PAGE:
HiETA have developed and bench tested a novel waste heat recovery system, aimed primarily at automotive and truck internal combustion engines but with applications in energy, marine, rail and off-highway sectors. Together with collaborative partners Axes Design, the University of Bath and Equipmake, HiETA have developed a prototype system, built and tested it, and validated our thermodynamic model.
The system is based around an Inverted Brayton Cycle, and in its basic form takes exhaust gas (post after treatment) at high temperatures and ambient pressure, expands through a turbine, rejects heat and then compresses back to ambient to exhaust. The high-temperature expansion generates more work than the low-temperature compression, and as such, the system generates net power. HiETA and partners are now developing an advanced system that also integrates a partial Rankine Cycle element and significantly boosts power and efficiency.
The system offers a number of unique benefits. In its basic form, it comprises a turbocharger, a heat exchanger, and an electric machine, and as such is easily available, scalable and low cost. It imposes no back pressure on the engine, unlike competing technologies such as turbocompounding and Organic Rankine Cycles, and can even be configured to run with a depressed inlet pressure, offering unique advantages to vehicle manufacturers. It is also very light – the prototype system for a 2.0L gasoline engine weighed less than 10kg.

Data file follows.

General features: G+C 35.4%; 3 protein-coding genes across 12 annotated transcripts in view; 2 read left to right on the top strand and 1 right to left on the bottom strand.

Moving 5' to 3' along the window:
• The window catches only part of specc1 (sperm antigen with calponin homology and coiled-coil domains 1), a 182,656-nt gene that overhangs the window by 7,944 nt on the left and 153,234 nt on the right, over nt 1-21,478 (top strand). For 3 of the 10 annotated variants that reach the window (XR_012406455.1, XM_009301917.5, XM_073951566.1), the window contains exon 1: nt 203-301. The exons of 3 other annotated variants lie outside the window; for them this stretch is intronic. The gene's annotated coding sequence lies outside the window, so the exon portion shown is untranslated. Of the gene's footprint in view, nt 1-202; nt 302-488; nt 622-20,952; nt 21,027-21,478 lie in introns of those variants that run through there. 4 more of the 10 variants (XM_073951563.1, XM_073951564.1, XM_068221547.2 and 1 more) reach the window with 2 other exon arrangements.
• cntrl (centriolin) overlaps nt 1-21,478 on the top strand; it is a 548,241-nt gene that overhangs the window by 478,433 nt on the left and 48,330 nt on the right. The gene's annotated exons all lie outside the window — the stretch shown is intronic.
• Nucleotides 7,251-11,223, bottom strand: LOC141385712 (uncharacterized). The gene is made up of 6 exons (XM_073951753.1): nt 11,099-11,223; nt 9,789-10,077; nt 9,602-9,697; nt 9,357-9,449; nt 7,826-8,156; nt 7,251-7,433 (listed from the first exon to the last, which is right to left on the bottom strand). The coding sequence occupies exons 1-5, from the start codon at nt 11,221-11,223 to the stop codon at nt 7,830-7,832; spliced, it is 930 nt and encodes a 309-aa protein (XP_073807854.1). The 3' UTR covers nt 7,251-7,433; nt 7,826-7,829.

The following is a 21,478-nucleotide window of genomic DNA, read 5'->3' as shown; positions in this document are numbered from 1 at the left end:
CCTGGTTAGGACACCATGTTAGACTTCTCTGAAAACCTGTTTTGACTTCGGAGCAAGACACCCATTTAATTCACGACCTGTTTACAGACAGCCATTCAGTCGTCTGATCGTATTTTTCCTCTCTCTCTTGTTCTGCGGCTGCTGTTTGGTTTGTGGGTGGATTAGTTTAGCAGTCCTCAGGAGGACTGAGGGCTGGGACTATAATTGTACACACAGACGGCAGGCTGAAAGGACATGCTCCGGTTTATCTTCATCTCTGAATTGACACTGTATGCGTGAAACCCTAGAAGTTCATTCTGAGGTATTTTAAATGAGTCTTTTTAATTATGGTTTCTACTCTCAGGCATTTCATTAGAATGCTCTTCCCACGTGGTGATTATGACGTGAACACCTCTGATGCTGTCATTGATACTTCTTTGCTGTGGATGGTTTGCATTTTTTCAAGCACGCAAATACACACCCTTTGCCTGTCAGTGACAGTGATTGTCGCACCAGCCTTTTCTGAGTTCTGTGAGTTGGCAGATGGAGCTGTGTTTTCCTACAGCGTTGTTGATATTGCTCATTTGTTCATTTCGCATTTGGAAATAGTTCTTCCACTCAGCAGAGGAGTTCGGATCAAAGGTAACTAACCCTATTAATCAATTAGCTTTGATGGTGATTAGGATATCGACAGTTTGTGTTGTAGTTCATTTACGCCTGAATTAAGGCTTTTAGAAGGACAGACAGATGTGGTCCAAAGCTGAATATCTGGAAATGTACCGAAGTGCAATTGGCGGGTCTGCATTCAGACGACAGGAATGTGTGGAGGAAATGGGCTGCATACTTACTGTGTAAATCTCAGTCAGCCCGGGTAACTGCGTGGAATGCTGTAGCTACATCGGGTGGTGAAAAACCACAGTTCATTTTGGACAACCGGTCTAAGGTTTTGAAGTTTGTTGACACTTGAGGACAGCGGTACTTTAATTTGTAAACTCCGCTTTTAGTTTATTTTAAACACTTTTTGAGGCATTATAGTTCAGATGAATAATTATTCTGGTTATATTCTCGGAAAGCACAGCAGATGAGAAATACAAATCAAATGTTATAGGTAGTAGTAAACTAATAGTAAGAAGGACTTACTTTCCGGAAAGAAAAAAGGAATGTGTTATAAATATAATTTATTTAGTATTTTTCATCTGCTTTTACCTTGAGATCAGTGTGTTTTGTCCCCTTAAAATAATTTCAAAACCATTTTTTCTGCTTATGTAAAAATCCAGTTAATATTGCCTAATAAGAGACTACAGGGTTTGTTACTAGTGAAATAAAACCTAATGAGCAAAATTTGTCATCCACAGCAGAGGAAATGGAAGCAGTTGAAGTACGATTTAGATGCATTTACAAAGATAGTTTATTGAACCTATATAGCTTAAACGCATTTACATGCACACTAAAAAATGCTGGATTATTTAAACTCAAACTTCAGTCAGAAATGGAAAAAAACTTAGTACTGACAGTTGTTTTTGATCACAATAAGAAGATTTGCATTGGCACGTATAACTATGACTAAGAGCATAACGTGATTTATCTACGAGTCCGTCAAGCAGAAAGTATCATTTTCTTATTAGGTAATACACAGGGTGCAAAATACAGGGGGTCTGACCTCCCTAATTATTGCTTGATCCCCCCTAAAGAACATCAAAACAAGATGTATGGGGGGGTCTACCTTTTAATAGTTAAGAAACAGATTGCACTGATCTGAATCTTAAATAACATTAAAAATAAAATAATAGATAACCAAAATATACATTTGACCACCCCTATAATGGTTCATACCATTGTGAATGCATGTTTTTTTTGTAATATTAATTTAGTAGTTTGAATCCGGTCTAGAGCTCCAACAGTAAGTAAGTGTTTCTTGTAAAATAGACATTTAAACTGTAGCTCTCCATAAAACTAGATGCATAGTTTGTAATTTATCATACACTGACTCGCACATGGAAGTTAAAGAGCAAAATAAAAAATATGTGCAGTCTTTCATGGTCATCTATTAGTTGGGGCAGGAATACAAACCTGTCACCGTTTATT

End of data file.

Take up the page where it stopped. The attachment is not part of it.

The prototype system has run on a hot gas stand at Bath University and has generated over a kilowatt of power. Fuel saving/emission reduction benefits across a whole automotive drive cycle have been calculated at between 5-15%, and for stationary power or similar applications can be as high as 20%.
HiETA have developed and tested their highest ever effectiveness heat exchanger for this application (over 96%) and the compact heat exchanger with many packaging possibilities and low-pressure drop is one of the key factors in making this technology successful.
The consortium are continuing to develop this technology and hope to demonstrate on a vehicle soon.